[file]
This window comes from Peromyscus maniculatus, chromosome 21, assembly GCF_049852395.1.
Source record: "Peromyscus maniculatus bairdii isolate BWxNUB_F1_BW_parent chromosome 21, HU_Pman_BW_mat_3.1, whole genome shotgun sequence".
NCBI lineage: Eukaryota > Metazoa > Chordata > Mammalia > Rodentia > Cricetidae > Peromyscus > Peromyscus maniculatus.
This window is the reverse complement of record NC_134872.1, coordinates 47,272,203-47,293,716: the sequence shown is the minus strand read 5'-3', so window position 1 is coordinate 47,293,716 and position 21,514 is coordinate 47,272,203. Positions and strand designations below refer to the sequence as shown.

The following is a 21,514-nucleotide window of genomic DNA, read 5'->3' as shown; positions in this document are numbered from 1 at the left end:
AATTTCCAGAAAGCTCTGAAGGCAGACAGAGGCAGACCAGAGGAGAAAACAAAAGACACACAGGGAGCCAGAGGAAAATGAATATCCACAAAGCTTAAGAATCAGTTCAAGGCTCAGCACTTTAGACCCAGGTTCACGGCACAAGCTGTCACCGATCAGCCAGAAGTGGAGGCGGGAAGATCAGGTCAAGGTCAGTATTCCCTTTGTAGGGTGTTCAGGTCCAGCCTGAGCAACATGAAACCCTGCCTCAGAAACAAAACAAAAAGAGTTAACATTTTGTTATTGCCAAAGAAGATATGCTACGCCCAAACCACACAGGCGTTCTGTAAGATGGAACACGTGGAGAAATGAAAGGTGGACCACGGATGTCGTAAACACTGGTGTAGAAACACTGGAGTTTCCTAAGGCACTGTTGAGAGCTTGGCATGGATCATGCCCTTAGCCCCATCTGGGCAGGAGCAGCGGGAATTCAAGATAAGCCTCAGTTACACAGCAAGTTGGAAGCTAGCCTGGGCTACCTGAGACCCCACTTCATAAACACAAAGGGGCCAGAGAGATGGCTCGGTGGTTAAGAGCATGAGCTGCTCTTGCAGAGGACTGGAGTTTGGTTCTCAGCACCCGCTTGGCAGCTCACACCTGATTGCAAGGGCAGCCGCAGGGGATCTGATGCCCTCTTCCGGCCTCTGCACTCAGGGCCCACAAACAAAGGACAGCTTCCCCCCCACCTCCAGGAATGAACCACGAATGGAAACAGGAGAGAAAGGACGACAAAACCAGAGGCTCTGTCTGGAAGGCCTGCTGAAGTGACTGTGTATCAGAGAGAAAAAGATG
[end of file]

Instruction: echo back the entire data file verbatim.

This window comes from Peromyscus maniculatus, chromosome 21, assembly GCF_049852395.1.
Source record: "Peromyscus maniculatus bairdii isolate BWxNUB_F1_BW_parent chromosome 21, HU_Pman_BW_mat_3.1, whole genome shotgun sequence".
NCBI lineage: Eukaryota > Metazoa > Chordata > Mammalia > Rodentia > Cricetidae > Peromyscus > Peromyscus maniculatus.
This window is the reverse complement of record NC_134872.1, coordinates 47,272,203-47,293,716: the sequence shown is the minus strand read 5'-3', so window position 1 is coordinate 47,293,716 and position 21,514 is coordinate 47,272,203. Positions and strand designations below refer to the sequence as shown.

The following is a 21,514-nucleotide window of genomic DNA, read 5'->3' as shown; positions in this document are numbered from 1 at the left end:
AATTTCCAGAAAGCTCTGAAGGCAGACAGAGGCAGACCAGAGGAGAAAACAAAAGACACACAGGGAGCCAGAGGAAAATGAATATCCACAAAGCTTAAGAATCAGTTCAAGGCTCAGCACTTTAGACCCAGGTTCACGGCACAAGCTGTCACCGATCAGCCAGAAGTGGAGGCGGGAAGATCAGGTCAAGGTCAGTATTCCCTTTGTAGGGTGTTCAGGTCCAGCCTGAGCAACATGAAACCCTGCCTCAGAAACAAAACAAAAAGAGTTAACATTTTGTTATTGCCAAAGAAGATATGCTACGCCCAAACCACACAGGCGTTCTGTAAGATGGAACACGTGGAGAAATGAAAGGTGGACCACGGATGTCGTAAACACTGGTGTAGAAACACTGGAGTTTCCTAAGGCACTGTTGAGAGCTTGGCATGGATCATGCCCTTAGCCCCATCTGGGCAGGAGCAGCGGGAATTCAAGATAAGCCTCAGTTACACAGCAAGTTGGAAGCTAGCCTGGGCTACCTGAGACCCCACTTCATAAACACAAAGGGGCCAGAGAGATGGCTCGGTGGTTAAGAGCATGAGCTGCTCTTGCAGAGGACTGGAGTTTGGTTCTCAGCACCCGCTTGGCAGCTCACACCTGATTGCAAGGGCAGCCGCAGGGGATCTGATGCCCTCTTCCGGCCTCTGCACTCAGGGCCCACAAACAAAGGACAGCTTCCCCCCCACCTCCAGGAATGAACCACGAATGGAAACAGGAGAGAAAGGACGACAAAACCAGAGGCTCTGTCTGGAAGGCCTGCTGAAGTGACTGTGTATCAGAGAGAAAAAGATG